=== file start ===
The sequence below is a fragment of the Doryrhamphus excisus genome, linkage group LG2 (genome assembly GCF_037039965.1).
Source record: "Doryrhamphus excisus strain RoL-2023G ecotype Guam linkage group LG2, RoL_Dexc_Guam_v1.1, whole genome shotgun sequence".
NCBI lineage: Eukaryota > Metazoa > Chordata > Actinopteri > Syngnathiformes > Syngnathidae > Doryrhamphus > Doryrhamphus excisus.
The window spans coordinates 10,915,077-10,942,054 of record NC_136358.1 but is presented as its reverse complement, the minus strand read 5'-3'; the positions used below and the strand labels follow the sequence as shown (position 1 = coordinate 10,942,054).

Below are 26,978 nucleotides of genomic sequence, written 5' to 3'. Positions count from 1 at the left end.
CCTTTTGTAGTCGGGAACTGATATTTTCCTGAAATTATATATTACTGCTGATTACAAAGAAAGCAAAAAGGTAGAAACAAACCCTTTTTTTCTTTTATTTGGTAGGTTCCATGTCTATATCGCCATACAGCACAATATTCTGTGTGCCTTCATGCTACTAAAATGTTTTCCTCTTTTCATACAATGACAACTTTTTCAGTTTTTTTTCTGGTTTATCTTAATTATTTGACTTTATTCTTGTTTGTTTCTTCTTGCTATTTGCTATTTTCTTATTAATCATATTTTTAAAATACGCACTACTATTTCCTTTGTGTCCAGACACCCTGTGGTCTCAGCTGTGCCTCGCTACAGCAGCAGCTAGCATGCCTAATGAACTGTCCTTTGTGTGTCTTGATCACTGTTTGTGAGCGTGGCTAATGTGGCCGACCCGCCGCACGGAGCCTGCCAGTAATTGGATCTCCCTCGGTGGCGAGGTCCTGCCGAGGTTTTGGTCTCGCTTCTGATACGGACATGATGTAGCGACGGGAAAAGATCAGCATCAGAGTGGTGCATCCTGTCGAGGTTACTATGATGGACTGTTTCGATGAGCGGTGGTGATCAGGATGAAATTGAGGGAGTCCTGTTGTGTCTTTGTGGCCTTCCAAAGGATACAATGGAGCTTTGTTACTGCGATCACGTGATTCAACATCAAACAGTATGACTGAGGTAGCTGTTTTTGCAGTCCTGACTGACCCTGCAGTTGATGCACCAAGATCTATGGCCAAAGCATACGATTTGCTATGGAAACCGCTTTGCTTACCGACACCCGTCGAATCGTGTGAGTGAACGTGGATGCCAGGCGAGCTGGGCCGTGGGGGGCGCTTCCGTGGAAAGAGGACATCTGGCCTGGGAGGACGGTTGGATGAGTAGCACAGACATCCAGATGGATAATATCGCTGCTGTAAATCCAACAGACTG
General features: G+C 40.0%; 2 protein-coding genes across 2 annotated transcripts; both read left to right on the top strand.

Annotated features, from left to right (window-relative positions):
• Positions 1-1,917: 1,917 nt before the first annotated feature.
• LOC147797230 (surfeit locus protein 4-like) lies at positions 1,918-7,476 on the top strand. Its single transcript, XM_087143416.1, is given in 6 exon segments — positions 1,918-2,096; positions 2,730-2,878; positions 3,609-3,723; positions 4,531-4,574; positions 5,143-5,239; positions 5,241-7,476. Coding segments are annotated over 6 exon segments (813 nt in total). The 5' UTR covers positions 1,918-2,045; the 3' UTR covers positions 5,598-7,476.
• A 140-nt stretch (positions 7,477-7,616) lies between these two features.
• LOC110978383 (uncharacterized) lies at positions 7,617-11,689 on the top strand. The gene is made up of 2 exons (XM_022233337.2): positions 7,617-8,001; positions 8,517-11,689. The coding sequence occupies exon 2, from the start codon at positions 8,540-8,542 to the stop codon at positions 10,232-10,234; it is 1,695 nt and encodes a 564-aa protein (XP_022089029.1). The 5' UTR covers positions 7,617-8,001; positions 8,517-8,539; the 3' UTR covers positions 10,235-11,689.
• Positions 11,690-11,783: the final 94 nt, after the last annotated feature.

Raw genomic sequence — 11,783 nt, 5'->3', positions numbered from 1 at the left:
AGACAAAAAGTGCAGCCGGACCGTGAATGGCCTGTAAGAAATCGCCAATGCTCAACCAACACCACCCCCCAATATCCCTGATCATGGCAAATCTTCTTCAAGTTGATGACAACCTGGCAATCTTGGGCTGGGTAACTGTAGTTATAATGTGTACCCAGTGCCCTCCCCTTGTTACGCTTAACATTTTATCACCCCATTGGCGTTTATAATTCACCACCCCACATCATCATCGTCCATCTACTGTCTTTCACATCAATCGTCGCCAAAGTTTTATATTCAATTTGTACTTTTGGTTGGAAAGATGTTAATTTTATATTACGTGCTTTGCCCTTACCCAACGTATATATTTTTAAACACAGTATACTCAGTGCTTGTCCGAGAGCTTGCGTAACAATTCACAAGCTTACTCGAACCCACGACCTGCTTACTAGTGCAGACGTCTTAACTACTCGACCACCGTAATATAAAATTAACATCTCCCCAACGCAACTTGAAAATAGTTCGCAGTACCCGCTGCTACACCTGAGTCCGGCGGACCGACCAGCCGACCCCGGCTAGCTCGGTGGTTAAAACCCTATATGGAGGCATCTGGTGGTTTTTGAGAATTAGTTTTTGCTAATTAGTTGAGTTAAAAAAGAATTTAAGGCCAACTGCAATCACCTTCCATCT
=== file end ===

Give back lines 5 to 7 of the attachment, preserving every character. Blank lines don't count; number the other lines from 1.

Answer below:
Below are 26,978 nucleotides of genomic sequence, written 5' to 3'. Positions count from 1 at the left end.
CCTTTTGTAGTCGGGAACTGATATTTTCCTGAAATTATATATTACTGCTGATTACAAAGAAAGCAAAAAGGTAGAAACAAACCCTTTTTTTCTTTTATTTGGTAGGTTCCATGTCTATATCGCCATACAGCACAATATTCTGTGTGCCTTCATGCTACTAAAATGTTTTCCTCTTTTCATACAATGACAACTTTTTCAGTTTTTTTTCTGGTTTATCTTAATTATTTGACTTTATTCTTGTTTGTTTCTTCTTGCTATTTGCTATTTTCTTATTAATCATATTTTTAAAATACGCACTACTATTTCCTTTGTGTCCAGACACCCTGTGGTCTCAGCTGTGCCTCGCTACAGCAGCAGCTAGCATGCCTAATGAACTGTCCTTTGTGTGTCTTGATCACTGTTTGTGAGCGTGGCTAATGTGGCCGACCCGCCGCACGGAGCCTGCCAGTAATTGGATCTCCCTCGGTGGCGAGGTCCTGCCGAGGTTTTGGTCTCGCTTCTGATACGGACATGATGTAGCGACGGGAAAAGATCAGCATCAGAGTGGTGCATCCTGTCGAGGTTACTATGATGGACTGTTTCGATGAGCGGTGGTGATCAGGATGAAATTGAGGGAGTCCTGTTGTGTCTTTGTGGCCTTCCAAAGGATACAATGGAGCTTTGTTACTGCGATCACGTGATTCAACATCAAACAGTATGACTGAGGTAGCTGTTTTTGCAGTCCTGACTGACCCTGCAGTTGATGCACCAAGATCTATGGCCAAAGCATACGATTTGCTATGGAAACCGCTTTGCTTACCGACACCCGTCGAATCGTGTGAGTGAACGTGGATGCCAGGCGAGCTGGGCCGTGGGGGGCGCTTCCGTGGAAAGAGGACATCTGGCCTGGGAGGACGGTTGGATGAGTAGCACAGACATCCAGATGGATAATATCGCTGCTGTAAATCCAACAGACTG
General features: G+C 40.0%; 2 protein-coding genes across 2 annotated transcripts; both read left to right on the top strand.